Why Referential Matching Is Superior To Other Entity Analytics Techniques

The Challenge: Master Data Management

Master Data Management (MDM) is often seen as a massive challenge. Today’s blog article may make you think think that MDM is actually not so complex. Referential Matching is the best-in-class solution for uniquely determining the identity of a business entity.

Cleaning Your Systems Of Record

On my first week at Dun & Bradstreet (D&B) some years ago I had the opportunity to spend some time with a D&B employee who was a month before retirement. He was the company’s long-time expert in Entity Matching.

My new colleague – at least for one month until he retired – welcomed me and demonstrated his work to me. He was engaged with a client who has had records of roughly 150,000 clients (for the sake of the example, it could be clients or suppliers). Within this list of 150,000 entity records there was some level of redundancy, as well as some old clients that no longer existed (they have gone out of business), but there was no clarity on the size of the problem, i.e. how much redundancy? How many out-of-business clients? D&B has been contracted to uniquely identify each entity in this list, and to detect redundancy, out of business entities, and linked entities. This would provide the D&B client insights into who our client’s clients really are.

Did I Ask A Naïve Question?

I looked at my new (well, older) colleague with intrigued eyes. Having come from the IT industry where I’ve seen that MDM projects at large organizations have long implement periods and require large budgets, I knew that uniquely identifying 150,000 entities and detecting redundancies in datasets is not a trivial task. A dataset with 150,000 entities is a fair size dataset, yet not a massive one. With my reference, this would be a project of several months (depending on the team size). And so I looked at my colleague and asked: “how long will this project take?”. Now it was his time to look at me with surprised eyes. His response was: “What do you mean? I just need to press the button”. He kept looking at me as if I had asked a very strange question. Have I asked a naïve question? Obviously he did not understand the source of my doubts. And so I responded: “Of course you can identify some percentage of the entities automatically, but the majority would require manual review, because when entity details differ somewhat, entity analytics software fails to detect the redundancy”. I spoke based on my own experience so far. But then he showed me that the vast majority – I think it was about 90% of the records – have been identified with high confidence through the automated matching process.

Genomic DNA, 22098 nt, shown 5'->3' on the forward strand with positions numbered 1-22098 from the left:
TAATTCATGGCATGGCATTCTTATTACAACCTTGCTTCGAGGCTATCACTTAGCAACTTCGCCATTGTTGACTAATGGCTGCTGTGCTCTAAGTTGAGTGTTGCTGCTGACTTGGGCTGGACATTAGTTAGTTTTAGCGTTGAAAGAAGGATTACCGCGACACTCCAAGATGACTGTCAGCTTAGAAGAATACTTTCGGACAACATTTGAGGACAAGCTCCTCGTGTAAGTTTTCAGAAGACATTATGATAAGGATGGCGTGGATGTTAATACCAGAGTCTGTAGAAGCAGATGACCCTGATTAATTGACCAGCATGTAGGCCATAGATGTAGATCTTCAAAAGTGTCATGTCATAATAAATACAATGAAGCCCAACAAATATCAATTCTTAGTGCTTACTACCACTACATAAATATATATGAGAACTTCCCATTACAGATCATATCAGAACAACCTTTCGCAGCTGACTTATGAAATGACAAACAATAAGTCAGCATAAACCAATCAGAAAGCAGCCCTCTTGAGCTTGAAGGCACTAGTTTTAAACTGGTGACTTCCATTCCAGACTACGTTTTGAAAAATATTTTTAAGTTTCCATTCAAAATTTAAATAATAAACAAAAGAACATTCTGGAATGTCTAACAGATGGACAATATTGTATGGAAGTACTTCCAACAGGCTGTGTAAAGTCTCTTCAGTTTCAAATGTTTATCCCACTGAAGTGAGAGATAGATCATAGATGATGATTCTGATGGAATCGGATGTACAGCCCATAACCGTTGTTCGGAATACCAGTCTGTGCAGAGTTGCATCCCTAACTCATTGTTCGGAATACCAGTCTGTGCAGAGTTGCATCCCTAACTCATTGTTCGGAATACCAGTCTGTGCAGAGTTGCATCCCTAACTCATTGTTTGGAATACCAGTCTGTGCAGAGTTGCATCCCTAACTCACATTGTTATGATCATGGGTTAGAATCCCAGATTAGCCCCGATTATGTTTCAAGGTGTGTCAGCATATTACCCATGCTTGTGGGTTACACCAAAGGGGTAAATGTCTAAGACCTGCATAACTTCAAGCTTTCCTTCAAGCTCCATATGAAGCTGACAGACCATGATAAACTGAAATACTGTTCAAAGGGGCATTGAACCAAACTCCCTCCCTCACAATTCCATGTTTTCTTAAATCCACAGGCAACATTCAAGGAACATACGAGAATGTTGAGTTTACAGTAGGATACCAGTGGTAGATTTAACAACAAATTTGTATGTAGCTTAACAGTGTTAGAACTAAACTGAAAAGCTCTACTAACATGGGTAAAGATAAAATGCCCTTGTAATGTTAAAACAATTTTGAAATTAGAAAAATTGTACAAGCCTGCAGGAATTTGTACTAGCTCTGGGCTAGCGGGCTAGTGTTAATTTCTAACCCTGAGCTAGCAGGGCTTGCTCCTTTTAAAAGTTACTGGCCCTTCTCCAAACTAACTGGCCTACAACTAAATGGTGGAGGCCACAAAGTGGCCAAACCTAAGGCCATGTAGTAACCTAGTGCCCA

My next question was: How is this possible?

In order to understand how this is possible, one needs to understand the difference between standard Entity Matching (or Entity Analytics) techniques and the Dun & Bradstreet Referential Matching technique. The two are inherently different.

Standard Entity Matching Methods

Entity Matching – The Regular Approach

Many MDM / Entity Analytics software tools on the market provide Entity Matching capabilities. These would typically look at entities in your database, and try to detect similarities. If the software detects two similar entities, it labels them as the same single entity.

How does that work? Imagine that an entity has a number of attributes, for example (if we consider business entities): company name, company trade name, physical address, mailing address, telephone number, CEO name, CFO name, local chamber of commerce registration number, VAT number etc. If entity analytics software finds two entities with similar attributes, it flags them as the same entity. For example, you may have the following two entities in your database (all company details used here are fictional, and used for demonstration purposes only):

Entity AttributeEntity #1Entity #2
NameBelgian Chocolate FactoryBelgian Chocolate Factory
AddressRue de la Loi 1000, Brussels, BelgiumBrussels, Belgium
Telephone Number+32-2-1234567+32-2-1234567

Regular entity analytics will detect that these two entries are the same. But the same software will fail to detect the redundancy in many other cases. Let’s look at some examples. The examples are simplified for the sake of understandability; in reality the software compares a larger number of attributes than presented in the examples.

Where Regular Entity Matching Fails – Different names

If your database includes one record with the company’s formal name (in this case: Belgian Chocolate Factory) and one record with the company’s trade name (in this case: Godida), entity analytics software will fail to detect that the two records refer to the same entity. Often software would flag such cases as two companies registered on the same address, resulting in redundancy in your database.

Entity AttributeEntity #1Entity #2
NameBelgian Chocolate FactoryGodida
AddressRue de la Loi 1000, Brussels, BelgiumRue de la Loi 1000, Brussels, Belgium

Where Regular Entity Matching Fails – Linguistic Diversity